Still, Mr. Corkins’ transition team interviewed 100 of the roughly 250 employees at the state education department, asking them, among other questions, about their views on school choice.

Employees got a memo saying the transition team would ask them “general questions” including: “What is your general reaction to school choice, charter schools, and parental empowerment? How would advances of state policy in this direction affect your responsibilities at [the department]?”

The interviews were voluntary, and the memo assured employees that “all responses to transition interviews will be kept anonymous.”

Ms. Levings of the teachers’ union said she wondered why the 11-member transition team included that line. “Why would they have to worry about their answers being anonymous in an open-records society?” she said.

And Sen. Schodorf called the interviews “intimidating and demoralizing to staff.”

Mr. Abrams, the state board chairman, defended the interviews. “I think it’s appropriate for any new department head to interview employees” about how the department has been functioning, he said.

Ms. Levings noted that Mr. Corkins has vowed to make the education department “lean and mean.”

But the message that state education agency employees are getting from the interviews, she said, is “ ‘Oh, and by the way, we want to know about your philosophy while we’re doing this.’ ”

Events

This content is provided by our sponsor. It is not written by and does not necessarily reflect the views of Education Week's editorial staff.
Sponsor
School & District Management Webinar
How Schools Can Implement Safe In-Person Learning
In order for in-person schooling to resume, it will be necessary to instill a sense of confidence that it is safe to return. BD is hosting a virtual panel discussing the benefits of asymptomatic screening
Content provided by BD
This content is provided by our sponsor. It is not written by and does not necessarily reflect the views of Education Week's editorial staff.
Sponsor
Student Well-Being Webinar
How Districts Are Centering Relationships and Systemic SEL for Back to School 21-22
As educators and leaders consider how SEL fits into their reopening and back-to-school plans, it must go beyond an SEL curriculum. SEL is part of who we are as educators and students, as well as
Content provided by Panorama Education
This content is provided by our sponsor. It is not written by and does not necessarily reflect the views of Education Week's editorial staff.
Sponsor
Student Achievement Webinar
The Fall K-3 Classroom: What the data imply about composition, challenges and opportunities
The data tracking learning loss among the nation’s schoolchildren confirms that things are bad and getting worse. The data also tells another story — one with serious implications for the hoped for learning recovery initiatives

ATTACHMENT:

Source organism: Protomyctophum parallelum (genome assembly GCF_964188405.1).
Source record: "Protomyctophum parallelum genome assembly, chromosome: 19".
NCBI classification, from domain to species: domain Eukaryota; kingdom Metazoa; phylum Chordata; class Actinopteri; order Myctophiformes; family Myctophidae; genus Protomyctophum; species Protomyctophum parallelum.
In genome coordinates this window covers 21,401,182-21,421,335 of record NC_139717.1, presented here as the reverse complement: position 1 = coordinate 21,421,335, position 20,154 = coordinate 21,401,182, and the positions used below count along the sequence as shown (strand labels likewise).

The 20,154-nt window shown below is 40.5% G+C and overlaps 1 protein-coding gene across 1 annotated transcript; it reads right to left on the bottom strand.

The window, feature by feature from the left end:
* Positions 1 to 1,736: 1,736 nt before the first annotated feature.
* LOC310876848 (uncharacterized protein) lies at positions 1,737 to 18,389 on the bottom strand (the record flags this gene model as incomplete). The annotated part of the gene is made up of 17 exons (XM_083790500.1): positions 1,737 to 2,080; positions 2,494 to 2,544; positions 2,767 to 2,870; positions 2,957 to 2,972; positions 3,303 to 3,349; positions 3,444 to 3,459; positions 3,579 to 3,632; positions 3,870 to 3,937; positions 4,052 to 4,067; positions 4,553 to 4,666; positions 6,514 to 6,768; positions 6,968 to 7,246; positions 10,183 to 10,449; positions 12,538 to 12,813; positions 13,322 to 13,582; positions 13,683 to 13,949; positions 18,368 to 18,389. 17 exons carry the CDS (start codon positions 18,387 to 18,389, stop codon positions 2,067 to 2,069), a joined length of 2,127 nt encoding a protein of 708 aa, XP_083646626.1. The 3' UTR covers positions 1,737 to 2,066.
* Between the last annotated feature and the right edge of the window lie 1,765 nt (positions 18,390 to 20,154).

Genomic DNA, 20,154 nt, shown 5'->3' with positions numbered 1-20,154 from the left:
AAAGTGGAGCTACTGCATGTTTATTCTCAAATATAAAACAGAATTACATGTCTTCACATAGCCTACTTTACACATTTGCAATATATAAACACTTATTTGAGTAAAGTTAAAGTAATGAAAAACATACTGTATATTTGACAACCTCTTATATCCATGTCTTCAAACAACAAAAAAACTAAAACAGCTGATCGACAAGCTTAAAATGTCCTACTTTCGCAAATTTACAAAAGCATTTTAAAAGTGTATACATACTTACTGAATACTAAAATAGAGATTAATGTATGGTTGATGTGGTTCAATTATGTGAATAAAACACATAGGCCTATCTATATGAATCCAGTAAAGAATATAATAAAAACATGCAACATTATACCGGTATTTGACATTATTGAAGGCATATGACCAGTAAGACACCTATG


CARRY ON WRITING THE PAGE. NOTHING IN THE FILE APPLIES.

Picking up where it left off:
Content provided by Campaign for Grade-Level Reading

EdWeek Top School Jobs

Teacher Jobs
Search over ten thousand teaching jobs nationwide — elementary, middle, high school and more.
View Jobs
Principal Jobs
Find hundreds of jobs for principals, assistant principals, and other school leadership roles.
View Jobs
Administrator Jobs
Over a thousand district-level jobs: superintendents, directors, more.
View Jobs
Support Staff Jobs
Search thousands of jobs, from paraprofessionals to counselors and more.
View Jobs

Read Next

School & District Management Opinion 42 Percent of Principals Want to Leave Their Position. Will You Let Them?
There are specific reasons leaders cite for reasons they want to leave their positions. What can we do about it? Do we care?
7 min read
42% of Principals are considering leaving their position. Are you one of them?
42% of Principals are considering leaving their position. Are you one of them?
Shutterstock
School & District Management Is the Assistant Principal the Most Overlooked, Undervalued Person at School?
A new research review on assistant principals finds that the role is undefined and that support for these school leaders is inconsistent.
7 min read
 teachers and leaders looking around for direction
Mykyta Dolmatov/iStock/Getty Images Plus
School & District Management Opinion Pandemic Recovery Will Be Complex. We’ll Need the Best School Leaders
To face the education challenges of today and tomorrow, we must invest in the principal pipeline, writes Michael J. Petrilli.
Michael J. Petrilli
4 min read
Leader pointing hand forward, directing boat forward through corona virus crisis
iStock / Getty Images Plus
School & District Management Opinion The Year of Scourges: How I Survived Illness and Racism to Find My 'Tribe'
A Black school leader reflects on the hardest year of her professional life.
Reba Y. Hodge
4 min read
new growth on a bare tree
Vanessa Solis/Education Week & Getty Images